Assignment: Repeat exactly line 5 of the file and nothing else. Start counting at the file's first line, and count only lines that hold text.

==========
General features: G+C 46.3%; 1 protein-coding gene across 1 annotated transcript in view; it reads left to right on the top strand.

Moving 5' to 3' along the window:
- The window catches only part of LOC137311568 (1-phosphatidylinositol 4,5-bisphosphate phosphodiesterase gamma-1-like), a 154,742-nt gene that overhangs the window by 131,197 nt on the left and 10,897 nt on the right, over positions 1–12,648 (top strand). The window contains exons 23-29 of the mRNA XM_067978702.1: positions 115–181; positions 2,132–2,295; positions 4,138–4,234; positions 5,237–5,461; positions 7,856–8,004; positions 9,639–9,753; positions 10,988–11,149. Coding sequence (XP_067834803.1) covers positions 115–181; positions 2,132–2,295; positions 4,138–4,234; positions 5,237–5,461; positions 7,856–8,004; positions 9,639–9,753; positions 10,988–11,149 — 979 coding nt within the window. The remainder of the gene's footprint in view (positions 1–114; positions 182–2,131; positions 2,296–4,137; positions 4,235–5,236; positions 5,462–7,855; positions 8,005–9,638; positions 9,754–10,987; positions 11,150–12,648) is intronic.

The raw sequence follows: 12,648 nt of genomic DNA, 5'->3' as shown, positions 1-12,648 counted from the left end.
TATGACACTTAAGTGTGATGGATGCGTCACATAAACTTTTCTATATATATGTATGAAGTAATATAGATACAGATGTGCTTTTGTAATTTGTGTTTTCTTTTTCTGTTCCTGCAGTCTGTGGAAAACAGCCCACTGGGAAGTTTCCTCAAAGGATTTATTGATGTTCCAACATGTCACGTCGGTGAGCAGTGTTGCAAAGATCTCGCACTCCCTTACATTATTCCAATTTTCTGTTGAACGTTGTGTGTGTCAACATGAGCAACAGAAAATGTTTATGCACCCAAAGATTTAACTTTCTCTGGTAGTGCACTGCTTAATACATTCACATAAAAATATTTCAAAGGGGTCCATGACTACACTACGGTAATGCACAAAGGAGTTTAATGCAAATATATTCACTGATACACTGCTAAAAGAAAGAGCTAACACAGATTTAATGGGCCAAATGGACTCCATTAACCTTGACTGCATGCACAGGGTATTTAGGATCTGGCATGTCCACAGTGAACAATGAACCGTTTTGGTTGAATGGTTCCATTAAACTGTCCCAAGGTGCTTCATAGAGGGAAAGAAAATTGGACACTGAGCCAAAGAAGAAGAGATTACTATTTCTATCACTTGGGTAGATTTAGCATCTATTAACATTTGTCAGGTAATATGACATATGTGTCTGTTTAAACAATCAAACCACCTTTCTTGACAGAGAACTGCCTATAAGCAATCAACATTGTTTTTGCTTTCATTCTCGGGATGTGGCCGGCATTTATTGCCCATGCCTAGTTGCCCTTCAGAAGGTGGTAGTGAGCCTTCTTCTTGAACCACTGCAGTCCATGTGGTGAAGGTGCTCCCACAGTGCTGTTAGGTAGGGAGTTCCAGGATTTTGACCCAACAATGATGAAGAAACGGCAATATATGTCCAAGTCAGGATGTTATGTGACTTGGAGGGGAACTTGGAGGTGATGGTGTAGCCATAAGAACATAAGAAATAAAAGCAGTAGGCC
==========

TATGACACTTAAGTGTGATGGATGCGTCACATAAACTTTTCTATATATATGTATGAAGTAATATAGATACAGATGTGCTTTTGTAATTTGTGTTTTCTTTTTCTGTTCCTGCAGTCTGTGGAAAACAGCCCACTGGGAAGTTTCCTCAAAGGATTTATTGATGTTCCAACATGTCACGTCGGTGAGCAGTGTTGCAAAGATCTCGCACTCCCTTACATTATTCCAATTTTCTGTTGAACGTTGTGTGTGTCAACATGAGCAACAGAAAATGTTTATGCACCCAAAGATTTAACTTTCTCTGGTAGTGCACTGCTTAATACATTCACATAAAAATATTTCAAAGGGGTCCATGACTACACTACGGTAATGCACAAAGGAGTTTAATGCAAATATATTCACTGATACACTGCTAAAAGAAAGAGCTAACACAGATTTAATGGGCCAAATGGACTCCATTAACCTTGACTGCATGCACAGGGTATTTAGGATCTGGCATGTCCACAGTGAACAATGAACCGTTTTGGTTGAATGGTTCCATTAAACTGTCCCAAGGTGCTTCATAGAGGGAAAGAAAATTGGACACTGAGCCAAAGAAGAAGAGATTACTATTTCTATCACTTGGGTAGATTTAGCATCTATTAACATTTGTCAGGTAATATGACATATGTGTCTGTTTAAACAATCAAACCACCTTTCTTGACAGAGAACTGCCTATAAGCAATCAACATTGTTTTTGCTTTCATTCTCGGGATGTGGCCGGCATTTATTGCCCATGCCTAGTTGCCCTTCAGAAGGTGGTAGTGAGCCTTCTTCTTGAACCACTGCAGTCCATGTGGTGAAGGTGCTCCCACAGTGCTGTTAGGTAGGGAGTTCCAGGATTTTGACCCAACAATGATGAAGAAACGGCAATATATGTCCAAGTCAGGATGTTATGTGACTTGGAGGGGAACTTGGAGGTGATGGTGTAGCCATAAGAACATAAGAAATAAAAGCAGTAGGCC